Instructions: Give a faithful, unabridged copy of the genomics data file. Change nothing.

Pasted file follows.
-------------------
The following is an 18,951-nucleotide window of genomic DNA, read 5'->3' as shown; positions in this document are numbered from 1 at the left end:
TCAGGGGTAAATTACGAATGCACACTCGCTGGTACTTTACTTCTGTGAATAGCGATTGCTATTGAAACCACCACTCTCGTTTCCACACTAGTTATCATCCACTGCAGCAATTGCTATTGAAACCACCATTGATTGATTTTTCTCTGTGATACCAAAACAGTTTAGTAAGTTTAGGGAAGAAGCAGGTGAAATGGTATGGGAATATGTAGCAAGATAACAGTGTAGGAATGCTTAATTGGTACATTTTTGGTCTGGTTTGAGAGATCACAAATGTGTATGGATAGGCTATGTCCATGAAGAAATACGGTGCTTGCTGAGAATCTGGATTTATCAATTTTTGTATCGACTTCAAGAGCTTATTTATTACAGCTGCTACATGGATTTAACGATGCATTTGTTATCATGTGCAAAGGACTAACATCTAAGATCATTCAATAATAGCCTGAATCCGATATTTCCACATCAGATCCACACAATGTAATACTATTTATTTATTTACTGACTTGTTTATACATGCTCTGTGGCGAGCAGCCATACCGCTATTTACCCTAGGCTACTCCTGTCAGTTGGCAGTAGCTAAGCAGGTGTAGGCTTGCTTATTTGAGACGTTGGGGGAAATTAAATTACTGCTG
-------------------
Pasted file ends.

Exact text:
The following is an 18,951-nucleotide window of genomic DNA, read 5'->3' as shown; positions in this document are numbered from 1 at the left end:
TCAGGGGTAAATTACGAATGCACACTCGCTGGTACTTTACTTCTGTGAATAGCGATTGCTATTGAAACCACCACTCTCGTTTCCACACTAGTTATCATCCACTGCAGCAATTGCTATTGAAACCACCATTGATTGATTTTTCTCTGTGATACCAAAACAGTTTAGTAAGTTTAGGGAAGAAGCAGGTGAAATGGTATGGGAATATGTAGCAAGATAACAGTGTAGGAATGCTTAATTGGTACATTTTTGGTCTGGTTTGAGAGATCACAAATGTGTATGGATAGGCTATGTCCATGAAGAAATACGGTGCTTGCTGAGAATCTGGATTTATCAATTTTTGTATCGACTTCAAGAGCTTATTTATTACAGCTGCTACATGGATTTAACGATGCATTTGTTATCATGTGCAAAGGACTAACATCTAAGATCATTCAATAATAGCCTGAATCCGATATTTCCACATCAGATCCACACAATGTAATACTATTTATTTATTTACTGACTTGTTTATACATGCTCTGTGGCGAGCAGCCATACCGCTATTTACCCTAGGCTACTCCTGTCAGTTGGCAGTAGCTAAGCAGGTGTAGGCTTGCTTATTTGAGACGTTGGGGGAAATTAAATTACTGCTG